Before turning to the merits of his other motions, this Court must address Conklin's motion for recusal. Conklin seeks recusal pursuant to 28 U.S.C. § 455(a), which requires a judge to disqualify himself when "a reasonable person, with knowledge of all the facts, would conclude that the judge's impartiality might reasonably be questioned." In re Kensington Int'l Ltd., 353 F.3d 211, 220 (3d Cir. 2003); accord United States v. Wecht, 484 F.3d 194, 213 (3d Cir. 2007). Ultimately, whether recusal is appropriate is dependent upon whether the judge harbors "a deep-seated favoritism or antagonism that would make fair judgment impossible." Liteky v. United States, 510 U.S. 540, 555 (1994).

Conklin's chief complaint is what he refers to as the "inexcusable delay" associated with the time that has elapsed between his motion for remand and its disposition. He contends this Court is holding his case hostage for unspecified "nefarious purposes." Mot. to Recuse 6. Nothing in his motion, however, addresses how, if at all, this Court's impartiality might reasonably be questioned based on the delay Conklin perceives in adjudicating his motions. Conklin also neglects to mention his own responsibility for the delay about which he complains. Under the Middle District of Pennsylvania's Local Rules of Civil Procedure, a party has fourteen days after a filing a motion to file a brief in support. Conklin filed his motion for remand on January 6, 2014, and his supporting brief on January 22, 2014. After the opposition was filed on February 7, Conklin sought from this Court an extension of time to file a reply. This Court granted him an extension until March 10, 2014. During that same period, Judge Kane moved to dismiss the Sanctions Motion, which required another round of briefing. Conklin asked for another extension to respond to the motion to dismiss, which was also granted, extending his deadline to respond until April 14, 2014. Judge Kane then filed a reply on May 1. Because Conklin sought and received multiple extensions in connection with briefing these motions, any delay in resolving them is partially attributable to his own actions.[4] In any event, the manner in which a court controls its docket is discretionary. See In re Fine Paper Antitrust Litig., 685 F.2d 810, 817 (3d Cir. 1982). Conklin's allegations of inexcusable delay therefore provide no grounds for recusal and his motion will be denied.[5]

Next, this Court must consider whether it may properly exercise removal jurisdiction over this proceeding. Removal to federal court under 28 U.S.C. § 1442(a)(1) is proper if the action is a "civil action" that is "directed to... any officer... of the United States... in an official or individual capacity, for or relating to any act under color of such office." Id. Section 1442(d)(1) clarifies that a "civil action" includes "any proceeding (whether or not ancillary to another proceeding) to the extent that in such proceeding a judicial order, including a subpoena for testimony or documents, is sought or issued." 28 U.S.C. § 1442(d)(1). Conklin directed the Sanctions Motion against Morrison, an officer of the United States, for acts taken as an AUSA representing a federal judge. Nevertheless, in his reply brief, Conklin challenges whether this proceeding is removable under § 1442, arguing Morrison was not acting "under color of such office" when he acted on behalf of Judge Kane because he did not have authority to do so in a state court proceeding not filed against her in her capacity as a federal judge.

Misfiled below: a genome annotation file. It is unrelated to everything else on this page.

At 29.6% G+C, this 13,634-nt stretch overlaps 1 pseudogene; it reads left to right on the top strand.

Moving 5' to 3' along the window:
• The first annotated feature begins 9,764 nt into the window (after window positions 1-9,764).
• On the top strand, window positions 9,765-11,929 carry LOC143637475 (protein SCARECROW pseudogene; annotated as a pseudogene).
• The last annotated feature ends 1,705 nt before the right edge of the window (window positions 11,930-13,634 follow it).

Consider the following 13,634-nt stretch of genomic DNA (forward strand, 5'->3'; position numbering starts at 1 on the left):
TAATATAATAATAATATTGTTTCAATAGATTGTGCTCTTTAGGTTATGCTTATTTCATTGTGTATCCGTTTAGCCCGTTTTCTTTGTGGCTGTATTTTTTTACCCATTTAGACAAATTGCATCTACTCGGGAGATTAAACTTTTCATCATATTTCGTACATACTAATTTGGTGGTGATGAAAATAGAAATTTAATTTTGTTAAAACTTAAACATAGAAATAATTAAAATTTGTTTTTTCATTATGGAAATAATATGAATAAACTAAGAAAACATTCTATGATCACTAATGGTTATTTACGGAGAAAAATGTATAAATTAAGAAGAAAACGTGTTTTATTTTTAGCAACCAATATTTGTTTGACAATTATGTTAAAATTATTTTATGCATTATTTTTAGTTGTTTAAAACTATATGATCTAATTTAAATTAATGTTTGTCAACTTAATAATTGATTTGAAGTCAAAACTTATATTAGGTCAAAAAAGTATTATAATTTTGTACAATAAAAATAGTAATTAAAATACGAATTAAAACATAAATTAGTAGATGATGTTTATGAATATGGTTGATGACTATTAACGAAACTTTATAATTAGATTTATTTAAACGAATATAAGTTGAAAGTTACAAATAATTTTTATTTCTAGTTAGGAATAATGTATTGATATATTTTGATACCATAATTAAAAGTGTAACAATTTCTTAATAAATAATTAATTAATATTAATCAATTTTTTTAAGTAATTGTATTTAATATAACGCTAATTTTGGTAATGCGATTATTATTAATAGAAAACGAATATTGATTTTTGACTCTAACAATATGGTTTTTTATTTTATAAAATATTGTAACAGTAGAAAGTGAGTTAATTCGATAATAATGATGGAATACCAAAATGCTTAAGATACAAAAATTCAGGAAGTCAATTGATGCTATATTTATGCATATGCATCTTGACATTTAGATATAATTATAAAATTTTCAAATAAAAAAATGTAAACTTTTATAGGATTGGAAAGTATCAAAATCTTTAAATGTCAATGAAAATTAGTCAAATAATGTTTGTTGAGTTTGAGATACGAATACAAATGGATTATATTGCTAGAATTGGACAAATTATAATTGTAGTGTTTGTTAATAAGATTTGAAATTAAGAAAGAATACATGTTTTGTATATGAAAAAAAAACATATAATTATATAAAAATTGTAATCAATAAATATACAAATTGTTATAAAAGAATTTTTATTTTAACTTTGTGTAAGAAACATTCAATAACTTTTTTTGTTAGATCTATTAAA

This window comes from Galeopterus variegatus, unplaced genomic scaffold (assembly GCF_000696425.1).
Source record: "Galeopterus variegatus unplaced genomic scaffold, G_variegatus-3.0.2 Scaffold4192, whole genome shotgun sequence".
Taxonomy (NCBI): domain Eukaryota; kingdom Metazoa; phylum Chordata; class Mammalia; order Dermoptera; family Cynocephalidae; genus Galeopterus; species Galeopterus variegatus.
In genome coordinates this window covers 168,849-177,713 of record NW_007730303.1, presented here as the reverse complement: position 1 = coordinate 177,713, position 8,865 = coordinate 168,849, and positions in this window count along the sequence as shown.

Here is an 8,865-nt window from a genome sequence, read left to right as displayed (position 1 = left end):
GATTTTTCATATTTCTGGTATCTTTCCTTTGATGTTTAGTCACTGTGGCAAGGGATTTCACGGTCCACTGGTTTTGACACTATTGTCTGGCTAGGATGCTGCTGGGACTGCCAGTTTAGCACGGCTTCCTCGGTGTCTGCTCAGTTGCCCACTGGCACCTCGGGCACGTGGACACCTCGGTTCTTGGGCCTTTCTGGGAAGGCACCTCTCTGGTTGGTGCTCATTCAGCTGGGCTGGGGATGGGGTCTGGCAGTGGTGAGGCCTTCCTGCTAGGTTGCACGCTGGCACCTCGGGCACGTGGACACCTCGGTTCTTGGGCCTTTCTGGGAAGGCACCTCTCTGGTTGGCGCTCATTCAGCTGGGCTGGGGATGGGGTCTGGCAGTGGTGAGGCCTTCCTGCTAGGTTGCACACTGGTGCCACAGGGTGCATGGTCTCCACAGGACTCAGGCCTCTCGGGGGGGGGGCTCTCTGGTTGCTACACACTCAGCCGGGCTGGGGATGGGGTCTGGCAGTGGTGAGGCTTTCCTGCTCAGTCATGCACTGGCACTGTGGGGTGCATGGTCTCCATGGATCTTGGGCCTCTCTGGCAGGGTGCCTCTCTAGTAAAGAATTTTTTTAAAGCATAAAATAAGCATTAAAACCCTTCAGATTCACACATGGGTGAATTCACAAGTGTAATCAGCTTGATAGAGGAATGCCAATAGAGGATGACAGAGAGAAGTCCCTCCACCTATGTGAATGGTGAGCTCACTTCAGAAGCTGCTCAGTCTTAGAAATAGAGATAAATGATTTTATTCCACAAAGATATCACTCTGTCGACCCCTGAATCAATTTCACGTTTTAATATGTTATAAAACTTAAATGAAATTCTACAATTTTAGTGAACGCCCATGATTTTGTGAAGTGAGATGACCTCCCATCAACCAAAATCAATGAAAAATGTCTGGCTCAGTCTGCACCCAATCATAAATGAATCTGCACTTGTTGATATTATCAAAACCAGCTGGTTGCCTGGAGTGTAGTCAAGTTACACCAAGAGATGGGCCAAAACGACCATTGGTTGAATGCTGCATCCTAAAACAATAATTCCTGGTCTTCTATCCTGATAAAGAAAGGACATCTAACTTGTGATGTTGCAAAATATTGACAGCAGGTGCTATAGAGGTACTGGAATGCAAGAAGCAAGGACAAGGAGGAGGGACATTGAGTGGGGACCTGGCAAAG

To qualify for removal under § 1442, a federal officer must simply make an "adequate threshold showing" that the acts at issue were taken under color of office. Jefferson Cnty., Ala. v. Acker, 527 U.S. 423, 431-32 (1999).[6] This requirement is satisfied if the officer raises "a colorable assertion of causality between the charged conduct and the asserted official federal authority." In re Pennsylvania, No. 13-1871, 2013 WL 4193960, at *9 (E.D. Pa. Aug. 15, 2013) (citing Jefferson Cnty., 527 U.S. at 431-32). Though Conklin maintains Morrison essentially acted on his own and outside his capacity as a federal officer when representing Judge Kane, the Supreme Court has held that "[i]f the question raised is whether [federal officers] were engaged in some kind of frolic of their own' in relation to respondent, then they should have the opportunity to present their version of the facts to a federal, not a state, court." Willingham v. Morgan, 395 U.S. 402, 409 (1969). Here, Conklin moved for sanctions against Morrison for acts taken in his capacity as an AUSA representing a federal judge. This alone is more than sufficient to find the existence of removal jurisdiction under § 1442, a provision "which is broadly construed." Sun Buick, Inc. v. Saab Cars USA, Inc., 26 F.3d 1259, 1262 (3d Cir. 1994) (citing Kolibash v. Comm. on Legal Ethics of the W.Va. Bar, 872 F.2d 571, 576 (4th Cir. 1989)).[7]

The closer question is not a jurisdictional but a procedural one-whether Morrison timely filed his notice of removal pursuant to 28 U.S.C. § 1446(g). Conklin filed the Sanctions Motion, which gave rise to the removable proceeding, on October 31, 2013. He argues the notice of removal was untimely when filed on December 6, 2013-thirty-six days after the filing of the Sanctions Motion-because under § 1446, there is a thirty-day limit for filing a notice of removal. Morrison contends the notice of removal was timely under § 1446(g) because the thirty-day clock runs from the date he received notice of the order setting a hearing on the Sanctions Motion (which was issued on November 25, 2013), not the motion itself.

Under § 1446(g), in connection with a proceeding removable under § 1442(a) in which "a judicial order for testimony or documents is sought or issued or sought to be enforced, " the removing party may file a notice of removal "not later than 30 days after receiving, through service, notice of any such proceeding." 28 U.S.C. § 1446(g). Conklin's motion for sanctions sought the imposition of sanctions or, alternatively, a hearing, discovery, and an order to show cause why Judge Kane and Morrison should not be subject to sanctions. See, e.g., Sanctions Motion 1. Because Conklin's October 31, 2013, motion sought a judicial order for testimony or documents, the motion itself, which was served on Morrison, provided notice of a removable proceeding. Cf. In re ...